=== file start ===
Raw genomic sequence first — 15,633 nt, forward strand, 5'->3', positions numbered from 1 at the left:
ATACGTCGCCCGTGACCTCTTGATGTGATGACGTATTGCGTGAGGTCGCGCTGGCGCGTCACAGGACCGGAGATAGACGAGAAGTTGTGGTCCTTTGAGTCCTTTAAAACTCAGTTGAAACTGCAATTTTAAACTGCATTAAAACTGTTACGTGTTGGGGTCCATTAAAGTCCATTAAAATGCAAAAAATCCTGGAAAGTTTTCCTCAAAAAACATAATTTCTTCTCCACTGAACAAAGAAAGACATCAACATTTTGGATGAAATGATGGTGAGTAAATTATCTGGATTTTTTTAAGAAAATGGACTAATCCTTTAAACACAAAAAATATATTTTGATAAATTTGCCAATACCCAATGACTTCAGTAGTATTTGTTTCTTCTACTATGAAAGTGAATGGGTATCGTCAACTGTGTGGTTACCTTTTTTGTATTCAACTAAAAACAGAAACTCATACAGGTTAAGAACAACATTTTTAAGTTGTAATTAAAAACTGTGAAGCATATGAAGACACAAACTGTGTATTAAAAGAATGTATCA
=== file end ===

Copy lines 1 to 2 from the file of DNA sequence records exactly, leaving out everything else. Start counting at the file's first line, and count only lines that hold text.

Raw genomic sequence first — 15,633 nt, forward strand, 5'->3', positions numbered from 1 at the left:
ATACGTCGCCCGTGACCTCTTGATGTGATGACGTATTGCGTGAGGTCGCGCTGGCGCGTCACAGGACCGGAGATAGACGAGAAGTTGTGGTCCTTTGAGTCCTTTAAAACTCAGTTGAAACTGCAATTTTAAACTGCATTAAAACTGTTACGTGTTGGGGTCCATTAAAGTCCATTAAAATGCAAAAAATCCTGGAAAGTTTTCCTCAAAAAACATAATTTCTTCTCCACTGAACAAAGAAAGACATCAACATTTTGGATGAAATGATGGTGAGTAAATTATCTGGATTTTTTTAAGAAAATGGACTAATCCTTTAAACACAAAAAATATATTTTGATAAATTTGCCAATACCCAATGACTTCAGTAGTATTTGTTTCTTCTACTATGAAAGTGAATGGGTATCGTCAACTGTGTGGTTACCTTTTTTGTATTCAACTAAAAACAGAAACTCATACAGGTTAAGAACAACATTTTTAAGTTGTAATTAAAAACTGTGAAGCATATGAAGACACAAACTGTGTATTAAAAGAATGTATCA